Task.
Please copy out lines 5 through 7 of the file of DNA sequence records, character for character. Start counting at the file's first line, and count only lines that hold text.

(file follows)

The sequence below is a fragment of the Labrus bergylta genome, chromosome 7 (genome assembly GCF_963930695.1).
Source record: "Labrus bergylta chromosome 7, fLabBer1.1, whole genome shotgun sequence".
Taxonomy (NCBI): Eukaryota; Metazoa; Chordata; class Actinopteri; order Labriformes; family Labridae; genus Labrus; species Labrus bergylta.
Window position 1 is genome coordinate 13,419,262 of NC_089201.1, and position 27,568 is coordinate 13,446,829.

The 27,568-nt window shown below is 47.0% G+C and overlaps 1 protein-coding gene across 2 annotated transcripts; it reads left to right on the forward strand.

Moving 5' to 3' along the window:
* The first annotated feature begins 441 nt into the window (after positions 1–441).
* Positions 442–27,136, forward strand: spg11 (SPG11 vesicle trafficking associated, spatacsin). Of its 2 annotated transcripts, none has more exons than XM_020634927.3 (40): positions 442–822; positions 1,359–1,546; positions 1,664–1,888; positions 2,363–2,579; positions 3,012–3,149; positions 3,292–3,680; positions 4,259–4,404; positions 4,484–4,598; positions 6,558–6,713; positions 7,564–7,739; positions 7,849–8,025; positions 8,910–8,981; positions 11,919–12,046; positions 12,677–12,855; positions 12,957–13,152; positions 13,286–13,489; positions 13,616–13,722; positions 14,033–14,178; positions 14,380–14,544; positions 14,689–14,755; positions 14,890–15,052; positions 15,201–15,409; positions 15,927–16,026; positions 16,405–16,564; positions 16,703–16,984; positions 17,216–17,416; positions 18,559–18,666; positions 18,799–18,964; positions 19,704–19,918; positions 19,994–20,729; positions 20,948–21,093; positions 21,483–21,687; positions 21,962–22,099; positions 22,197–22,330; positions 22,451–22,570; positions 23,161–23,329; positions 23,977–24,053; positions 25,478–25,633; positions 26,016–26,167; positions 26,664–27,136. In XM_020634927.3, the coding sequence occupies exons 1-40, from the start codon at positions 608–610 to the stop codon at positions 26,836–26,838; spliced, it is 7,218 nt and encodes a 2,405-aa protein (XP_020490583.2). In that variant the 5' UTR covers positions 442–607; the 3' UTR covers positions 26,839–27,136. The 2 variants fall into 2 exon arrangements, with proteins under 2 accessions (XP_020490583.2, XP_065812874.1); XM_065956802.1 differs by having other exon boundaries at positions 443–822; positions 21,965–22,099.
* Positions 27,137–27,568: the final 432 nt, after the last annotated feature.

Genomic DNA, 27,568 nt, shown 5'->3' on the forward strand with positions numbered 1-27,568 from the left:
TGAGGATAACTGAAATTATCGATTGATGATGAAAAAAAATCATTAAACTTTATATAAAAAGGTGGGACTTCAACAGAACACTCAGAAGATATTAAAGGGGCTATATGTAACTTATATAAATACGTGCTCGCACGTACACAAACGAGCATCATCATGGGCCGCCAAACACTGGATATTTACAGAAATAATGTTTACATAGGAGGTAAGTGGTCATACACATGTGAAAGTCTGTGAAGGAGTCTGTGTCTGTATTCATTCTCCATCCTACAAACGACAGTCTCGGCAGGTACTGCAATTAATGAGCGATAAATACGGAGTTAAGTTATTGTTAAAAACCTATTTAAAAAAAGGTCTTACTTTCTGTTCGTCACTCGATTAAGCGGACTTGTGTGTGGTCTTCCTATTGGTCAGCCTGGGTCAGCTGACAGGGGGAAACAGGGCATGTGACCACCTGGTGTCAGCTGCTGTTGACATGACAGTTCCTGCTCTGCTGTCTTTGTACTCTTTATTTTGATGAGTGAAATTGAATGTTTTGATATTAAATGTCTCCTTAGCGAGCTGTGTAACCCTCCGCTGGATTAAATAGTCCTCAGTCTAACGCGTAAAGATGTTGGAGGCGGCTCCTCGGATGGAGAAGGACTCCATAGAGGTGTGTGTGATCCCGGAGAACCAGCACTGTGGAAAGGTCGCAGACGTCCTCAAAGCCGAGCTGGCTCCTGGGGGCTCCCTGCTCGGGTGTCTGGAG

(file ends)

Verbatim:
The 27,568-nt window shown below is 47.0% G+C and overlaps 1 protein-coding gene across 2 annotated transcripts; it reads left to right on the forward strand.

Moving 5' to 3' along the window:
* The first annotated feature begins 441 nt into the window (after positions 1–441).